Encourage Dublin City Council to act on existing Derelict Sites Register.

Increase vacant/derelict site taxes.

Councils need to take a more proactive approach. This would require dedicated vacant-homes officers going out and engaging with owners to encourage them to avail of the available schemes. These officers should build up a vacant-home register and be working to a vacant-homes plan. A vacant-homes tax needs to operate in conjunction with these refurbishment schemes to further incentivise property owners wilfully leaving homes empty to return their empty properties to use. Any vacant-homes tax also needs to be more than a token gesture and must be punitive in nature. In Sinn Féin’s submission to the government’s vacant-homes strategy, we outlined a number of approaches the government could take to implementing such a tax, such as making it based on a percentage of the market value of the property. However, in advance of the introduction of such a measure, a state-wide vacant-homes register must be rolled out. We need to know how many vacant homes will actually be available for refurbishment and where they are. Key to developing this register would be dedicated vacant-homes officers employed by local authorities. A huge part of their role would be to engage with vacant property owners and encourage them to return them back into use.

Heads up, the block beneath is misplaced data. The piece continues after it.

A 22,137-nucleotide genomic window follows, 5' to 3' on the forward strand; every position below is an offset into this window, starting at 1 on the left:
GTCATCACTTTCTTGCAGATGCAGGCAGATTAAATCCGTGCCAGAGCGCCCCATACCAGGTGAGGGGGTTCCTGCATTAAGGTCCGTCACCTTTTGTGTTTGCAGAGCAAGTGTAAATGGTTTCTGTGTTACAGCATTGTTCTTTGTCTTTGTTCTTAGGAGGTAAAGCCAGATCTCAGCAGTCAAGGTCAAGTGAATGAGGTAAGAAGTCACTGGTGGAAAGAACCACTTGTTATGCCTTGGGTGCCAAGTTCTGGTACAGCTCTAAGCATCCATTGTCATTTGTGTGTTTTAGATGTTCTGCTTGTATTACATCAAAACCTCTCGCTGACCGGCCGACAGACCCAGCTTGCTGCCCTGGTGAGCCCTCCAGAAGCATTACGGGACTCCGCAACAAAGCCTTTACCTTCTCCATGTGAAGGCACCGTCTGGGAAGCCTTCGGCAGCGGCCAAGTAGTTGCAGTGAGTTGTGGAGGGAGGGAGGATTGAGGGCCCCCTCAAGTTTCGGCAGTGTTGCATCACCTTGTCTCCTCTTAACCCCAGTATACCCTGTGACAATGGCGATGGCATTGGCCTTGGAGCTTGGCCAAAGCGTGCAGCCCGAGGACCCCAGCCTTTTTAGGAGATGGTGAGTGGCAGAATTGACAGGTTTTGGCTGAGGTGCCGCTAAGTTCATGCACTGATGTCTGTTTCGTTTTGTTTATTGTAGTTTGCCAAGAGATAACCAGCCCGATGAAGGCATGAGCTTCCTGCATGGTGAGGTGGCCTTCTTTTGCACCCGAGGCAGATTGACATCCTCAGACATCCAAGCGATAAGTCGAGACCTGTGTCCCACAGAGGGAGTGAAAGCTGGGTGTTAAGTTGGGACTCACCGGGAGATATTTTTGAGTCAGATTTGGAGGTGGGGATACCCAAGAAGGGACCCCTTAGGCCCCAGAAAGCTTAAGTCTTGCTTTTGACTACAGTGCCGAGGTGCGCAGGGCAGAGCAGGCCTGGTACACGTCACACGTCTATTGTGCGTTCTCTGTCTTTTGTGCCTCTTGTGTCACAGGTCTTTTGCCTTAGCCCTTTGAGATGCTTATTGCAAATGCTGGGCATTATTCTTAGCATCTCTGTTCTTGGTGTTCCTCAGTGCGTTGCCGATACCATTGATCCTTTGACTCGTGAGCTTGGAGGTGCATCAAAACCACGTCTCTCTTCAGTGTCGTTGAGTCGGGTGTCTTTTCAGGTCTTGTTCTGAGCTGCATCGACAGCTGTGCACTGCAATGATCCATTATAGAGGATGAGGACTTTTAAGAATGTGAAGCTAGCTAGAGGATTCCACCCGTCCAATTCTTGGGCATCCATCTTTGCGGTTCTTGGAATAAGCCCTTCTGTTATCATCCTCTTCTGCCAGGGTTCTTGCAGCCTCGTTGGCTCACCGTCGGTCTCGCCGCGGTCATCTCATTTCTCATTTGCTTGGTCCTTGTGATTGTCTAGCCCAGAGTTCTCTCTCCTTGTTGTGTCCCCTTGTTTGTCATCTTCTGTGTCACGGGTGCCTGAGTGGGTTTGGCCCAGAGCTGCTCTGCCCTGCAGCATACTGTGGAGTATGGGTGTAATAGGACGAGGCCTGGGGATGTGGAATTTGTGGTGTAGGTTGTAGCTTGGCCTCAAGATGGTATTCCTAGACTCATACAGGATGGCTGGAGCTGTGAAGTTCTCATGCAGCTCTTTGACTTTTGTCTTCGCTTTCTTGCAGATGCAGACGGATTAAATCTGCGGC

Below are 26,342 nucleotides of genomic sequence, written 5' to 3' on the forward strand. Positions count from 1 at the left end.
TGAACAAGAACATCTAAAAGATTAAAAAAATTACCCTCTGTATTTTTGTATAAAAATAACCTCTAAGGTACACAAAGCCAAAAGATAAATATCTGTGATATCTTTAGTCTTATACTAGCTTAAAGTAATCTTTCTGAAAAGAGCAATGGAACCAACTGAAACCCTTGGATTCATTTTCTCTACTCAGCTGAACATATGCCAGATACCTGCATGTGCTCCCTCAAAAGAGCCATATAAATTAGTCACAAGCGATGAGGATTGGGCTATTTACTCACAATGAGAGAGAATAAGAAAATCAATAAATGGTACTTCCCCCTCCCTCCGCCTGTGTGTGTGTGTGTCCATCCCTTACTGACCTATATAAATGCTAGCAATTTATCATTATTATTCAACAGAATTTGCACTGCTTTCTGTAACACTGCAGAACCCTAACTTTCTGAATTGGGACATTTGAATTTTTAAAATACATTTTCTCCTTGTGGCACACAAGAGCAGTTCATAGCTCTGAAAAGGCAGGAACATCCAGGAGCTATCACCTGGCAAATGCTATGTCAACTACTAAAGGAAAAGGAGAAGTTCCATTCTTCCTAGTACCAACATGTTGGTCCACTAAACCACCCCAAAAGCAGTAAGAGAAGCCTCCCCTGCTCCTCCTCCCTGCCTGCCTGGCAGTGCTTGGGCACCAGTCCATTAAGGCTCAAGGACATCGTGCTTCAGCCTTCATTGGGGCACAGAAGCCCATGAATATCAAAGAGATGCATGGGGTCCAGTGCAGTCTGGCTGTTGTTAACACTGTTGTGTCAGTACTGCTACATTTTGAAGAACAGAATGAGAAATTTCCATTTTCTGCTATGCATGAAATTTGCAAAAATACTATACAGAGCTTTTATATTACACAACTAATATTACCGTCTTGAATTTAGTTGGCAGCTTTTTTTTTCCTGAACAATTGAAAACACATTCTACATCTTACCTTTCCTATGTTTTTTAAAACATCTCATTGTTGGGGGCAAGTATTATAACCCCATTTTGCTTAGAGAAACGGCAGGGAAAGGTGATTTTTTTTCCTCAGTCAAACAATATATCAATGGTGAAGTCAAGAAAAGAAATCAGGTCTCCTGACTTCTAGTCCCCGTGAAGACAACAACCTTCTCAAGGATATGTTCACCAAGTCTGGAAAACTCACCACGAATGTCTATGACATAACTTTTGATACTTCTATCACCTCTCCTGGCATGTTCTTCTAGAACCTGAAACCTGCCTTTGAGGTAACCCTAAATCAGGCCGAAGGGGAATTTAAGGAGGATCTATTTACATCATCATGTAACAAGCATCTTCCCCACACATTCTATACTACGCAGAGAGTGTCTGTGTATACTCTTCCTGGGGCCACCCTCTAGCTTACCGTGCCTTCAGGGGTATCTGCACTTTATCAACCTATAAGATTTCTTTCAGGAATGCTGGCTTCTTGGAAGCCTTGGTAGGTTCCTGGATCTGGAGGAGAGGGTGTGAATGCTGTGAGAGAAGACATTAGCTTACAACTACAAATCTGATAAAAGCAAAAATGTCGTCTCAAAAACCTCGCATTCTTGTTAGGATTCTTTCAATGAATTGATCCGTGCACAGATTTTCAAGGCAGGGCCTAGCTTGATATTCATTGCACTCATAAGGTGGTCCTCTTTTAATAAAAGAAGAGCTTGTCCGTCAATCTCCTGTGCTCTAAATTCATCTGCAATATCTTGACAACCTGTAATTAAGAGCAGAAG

For residential properties, Sinn Féin would introduce measures to stop the widespread practice of land hoarding. In Dublin 8, dereliction is a huge issue. I have supported the call for the introduction of a vacant property tax, and increasing the vacant site levy. Again, the reason these investors and developers can get away with this is that government policy is dependent on them to build houses and they don’t wish to upset them. A state building programme would remove that dependancy.

For commercial property, Sinn Féin have developed a policy aimed at investing funds from the Irish Strategic Investment Fund (ISIF) in run-down town and city centres, instead of underperforming investment funds abroad. In partnership with local councils across the island, the ISIF would purchase disused sites and vacant commercial properties and then let them out on a commercial basis, creating more revenue for councils and regenerating Irish towns.

I have called for compulsory purchase orders on vacant sites before, e.g. the Tayto site. Sites similar to this that have been idle for over a decade should be immediate used for social and affordable housing.